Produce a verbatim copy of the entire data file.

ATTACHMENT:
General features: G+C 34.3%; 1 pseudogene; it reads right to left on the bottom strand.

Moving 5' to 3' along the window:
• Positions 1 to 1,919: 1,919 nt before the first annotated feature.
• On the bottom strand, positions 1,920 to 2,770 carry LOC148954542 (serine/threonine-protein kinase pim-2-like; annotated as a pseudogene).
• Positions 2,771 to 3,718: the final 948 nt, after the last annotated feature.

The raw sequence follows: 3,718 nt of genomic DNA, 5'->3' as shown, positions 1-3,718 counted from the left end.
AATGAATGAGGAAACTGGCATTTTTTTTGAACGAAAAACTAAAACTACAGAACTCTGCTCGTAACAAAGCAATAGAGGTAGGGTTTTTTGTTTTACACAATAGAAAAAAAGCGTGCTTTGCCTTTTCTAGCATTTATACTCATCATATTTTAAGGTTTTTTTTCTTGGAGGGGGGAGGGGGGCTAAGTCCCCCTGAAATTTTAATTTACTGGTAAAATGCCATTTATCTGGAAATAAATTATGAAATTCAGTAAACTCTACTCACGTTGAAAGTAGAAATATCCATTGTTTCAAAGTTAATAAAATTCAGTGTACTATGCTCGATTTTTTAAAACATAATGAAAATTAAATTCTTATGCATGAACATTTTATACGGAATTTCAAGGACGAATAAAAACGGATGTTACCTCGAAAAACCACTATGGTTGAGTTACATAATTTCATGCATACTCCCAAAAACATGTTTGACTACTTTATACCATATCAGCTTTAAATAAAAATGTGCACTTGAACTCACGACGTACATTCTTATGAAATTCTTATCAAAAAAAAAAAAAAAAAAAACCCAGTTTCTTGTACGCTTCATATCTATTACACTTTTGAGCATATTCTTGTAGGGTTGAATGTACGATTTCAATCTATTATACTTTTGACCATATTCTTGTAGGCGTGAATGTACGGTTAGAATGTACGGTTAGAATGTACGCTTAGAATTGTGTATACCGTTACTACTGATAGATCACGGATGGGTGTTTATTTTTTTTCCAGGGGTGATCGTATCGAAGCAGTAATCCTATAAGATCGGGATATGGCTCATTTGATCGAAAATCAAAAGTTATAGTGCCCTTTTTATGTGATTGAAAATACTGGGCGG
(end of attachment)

General features: G+C 34.3%; 1 pseudogene; it reads right to left on the bottom strand.

Moving 5' to 3' along the window:
• Positions 1 to 1,919: 1,919 nt before the first annotated feature.
• On the bottom strand, positions 1,920 to 2,770 carry LOC148954542 (serine/threonine-protein kinase pim-2-like; annotated as a pseudogene).
• Positions 2,771 to 3,718: the final 948 nt, after the last annotated feature.

The raw sequence follows: 3,718 nt of genomic DNA, 5'->3' as shown, positions 1-3,718 counted from the left end.
AATGAATGAGGAAACTGGCATTTTTTTTGAACGAAAAACTAAAACTACAGAACTCTGCTCGTAACAAAGCAATAGAGGTAGGGTTTTTTGTTTTACACAATAGAAAAAAAGCGTGCTTTGCCTTTTCTAGCATTTATACTCATCATATTTTAAGGTTTTTTTTCTTGGAGGGGGGAGGGGGGCTAAGTCCCCCTGAAATTTTAATTTACTGGTAAAATGCCATTTATCTGGAAATAAATTATGAAATTCAGTAAACTCTACTCACGTTGAAAGTAGAAATATCCATTGTTTCAAAGTTAATAAAATTCAGTGTACTATGCTCGATTTTTTAAAACATAATGAAAATTAAATTCTTATGCATGAACATTTTATACGGAATTTCAAGGACGAATAAAAACGGATGTTACCTCGAAAAACCACTATGGTTGAGTTACATAATTTCATGCATACTCCCAAAAACATGTTTGACTACTTTATACCATATCAGCTTTAAATAAAAATGTGCACTTGAACTCACGACGTACATTCTTATGAAATTCTTATCAAAAAAAAAAAAAAAAAAAACCCAGTTTCTTGTACGCTTCATATCTATTACACTTTTGAGCATATTCTTGTAGGGTTGAATGTACGATTTCAATCTATTATACTTTTGACCATATTCTTGTAGGCGTGAATGTACGGTTAGAATGTACGGTTAGAATGTACGCTTAGAATTGTGTATACCGTTACTACTGATAGATCACGGATGGGTGTTTATTTTTTTTCCAGGGGTGATCGTATCGAAGCAGTAATCCTATAAGATCGGGATATGGCTCATTTGATCGAAAATCAAAAGTTATAGTGCCCTTTTTATGTGATTGAAAATACTGGGCGG